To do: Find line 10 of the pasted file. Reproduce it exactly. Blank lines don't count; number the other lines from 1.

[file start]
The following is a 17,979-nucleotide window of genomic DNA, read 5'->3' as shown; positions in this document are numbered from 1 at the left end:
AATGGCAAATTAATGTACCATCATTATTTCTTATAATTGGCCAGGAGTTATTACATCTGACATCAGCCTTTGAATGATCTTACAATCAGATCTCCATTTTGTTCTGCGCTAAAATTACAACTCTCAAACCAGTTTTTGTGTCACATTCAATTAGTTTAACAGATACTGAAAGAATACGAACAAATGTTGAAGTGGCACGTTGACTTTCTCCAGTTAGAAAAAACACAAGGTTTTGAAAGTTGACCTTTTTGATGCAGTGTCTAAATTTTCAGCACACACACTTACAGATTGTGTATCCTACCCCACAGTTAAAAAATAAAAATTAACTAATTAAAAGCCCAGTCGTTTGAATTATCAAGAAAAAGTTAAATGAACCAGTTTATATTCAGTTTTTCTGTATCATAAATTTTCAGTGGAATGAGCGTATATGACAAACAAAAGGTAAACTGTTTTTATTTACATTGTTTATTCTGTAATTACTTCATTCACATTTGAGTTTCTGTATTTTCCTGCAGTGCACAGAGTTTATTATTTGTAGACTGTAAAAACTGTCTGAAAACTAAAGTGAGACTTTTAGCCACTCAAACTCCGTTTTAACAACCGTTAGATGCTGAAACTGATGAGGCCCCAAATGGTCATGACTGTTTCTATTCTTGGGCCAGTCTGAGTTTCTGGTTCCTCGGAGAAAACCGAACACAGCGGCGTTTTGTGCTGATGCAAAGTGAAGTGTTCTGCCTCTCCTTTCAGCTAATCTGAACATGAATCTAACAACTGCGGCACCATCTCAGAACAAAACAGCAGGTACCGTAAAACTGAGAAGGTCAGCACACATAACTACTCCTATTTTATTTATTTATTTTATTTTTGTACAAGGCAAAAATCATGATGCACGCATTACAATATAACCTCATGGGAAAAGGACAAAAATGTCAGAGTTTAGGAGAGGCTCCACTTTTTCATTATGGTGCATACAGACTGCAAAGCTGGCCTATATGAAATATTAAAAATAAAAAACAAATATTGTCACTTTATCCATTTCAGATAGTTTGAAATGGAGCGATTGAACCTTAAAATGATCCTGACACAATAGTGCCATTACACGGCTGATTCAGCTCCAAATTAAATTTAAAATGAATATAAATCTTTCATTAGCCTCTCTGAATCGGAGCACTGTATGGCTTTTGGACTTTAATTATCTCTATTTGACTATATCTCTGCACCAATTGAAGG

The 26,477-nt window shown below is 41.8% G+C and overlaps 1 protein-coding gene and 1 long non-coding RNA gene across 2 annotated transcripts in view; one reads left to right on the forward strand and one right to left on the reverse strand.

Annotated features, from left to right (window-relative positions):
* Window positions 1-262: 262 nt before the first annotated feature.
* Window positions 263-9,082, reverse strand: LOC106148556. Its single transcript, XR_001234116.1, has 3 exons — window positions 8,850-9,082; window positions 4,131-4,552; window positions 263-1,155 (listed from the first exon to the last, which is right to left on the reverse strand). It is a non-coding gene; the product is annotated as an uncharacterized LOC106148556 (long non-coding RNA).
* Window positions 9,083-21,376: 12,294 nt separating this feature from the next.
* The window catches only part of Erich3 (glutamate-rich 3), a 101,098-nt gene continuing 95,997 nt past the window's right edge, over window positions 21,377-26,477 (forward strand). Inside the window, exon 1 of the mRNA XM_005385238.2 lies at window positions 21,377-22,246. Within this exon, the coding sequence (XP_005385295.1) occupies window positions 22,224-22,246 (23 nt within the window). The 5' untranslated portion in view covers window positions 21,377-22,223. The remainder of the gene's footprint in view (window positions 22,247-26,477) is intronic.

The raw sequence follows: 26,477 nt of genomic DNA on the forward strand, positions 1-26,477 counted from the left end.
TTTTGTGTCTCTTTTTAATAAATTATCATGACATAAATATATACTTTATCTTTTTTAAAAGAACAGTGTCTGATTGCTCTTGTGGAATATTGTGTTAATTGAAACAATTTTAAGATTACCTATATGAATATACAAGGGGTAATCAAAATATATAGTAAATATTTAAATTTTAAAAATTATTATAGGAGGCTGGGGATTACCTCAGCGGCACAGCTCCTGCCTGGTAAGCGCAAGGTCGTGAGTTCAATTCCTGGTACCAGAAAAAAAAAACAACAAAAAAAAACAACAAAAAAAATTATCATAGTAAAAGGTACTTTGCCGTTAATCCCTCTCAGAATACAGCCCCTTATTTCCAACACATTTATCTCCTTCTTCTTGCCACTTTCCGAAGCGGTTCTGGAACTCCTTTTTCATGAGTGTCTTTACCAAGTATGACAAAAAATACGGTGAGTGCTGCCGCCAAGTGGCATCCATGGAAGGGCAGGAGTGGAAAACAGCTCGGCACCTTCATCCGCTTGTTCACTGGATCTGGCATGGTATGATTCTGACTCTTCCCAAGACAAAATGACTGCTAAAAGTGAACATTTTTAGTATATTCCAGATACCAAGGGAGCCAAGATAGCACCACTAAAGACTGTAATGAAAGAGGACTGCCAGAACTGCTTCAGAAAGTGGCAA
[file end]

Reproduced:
TTTTGTGTCTCTTTTTAATAAATTATCATGACATAAATATATACTTTATCTTTTTTAAAAGAACAGTGTCTGATTGCTCTTGTGGAATATTGTGTTAATTGAAACAATTTTAAGATTACCTATATGAATATACAAGGGGTAATCAAAATATATAGTAAATATTTAAATTTTAAAAATTATTATAGGAGGCTGGGGATTACCTCAGCGGCACAGCTCCTGCCTGGTAAGCGCAAGGTCGTGAGTTCAATTCCTGGTACCAGAAAAAAAAAACAACAAAAAAAAACAACAAAAAAAATTATCATAGTAAAAGGTACTTTGCCGTTAATCCCTCTCAGAATACAGCCCCTTATTTCCAACACATTTATCTCCTTCTTCTTGCCACTTTCCGAAGCGGTTCTGGAACTCCTTTTTCATGAGTGTCTTTACCAAGTATGACAAAAAATACGGTGAGTGCTGCCGCCAAGTGGCATCCATGGAAGGGCAGGAGTGGAAAACAGCTCGGCACCTTCATCCGCTTGTTCACTGGATCTGGCATGGTATGATTCTGACTCTTCCCAAGACAAAATGACTGCTAAAAGTGAACATTTTTAGTATATTCCAGATACCAAGGGAGCCAAGATAGCACCACTAAAGACTGTAATGAAAGAGGACTGCCAGAACTGCTTCAGAAAGTGGCAA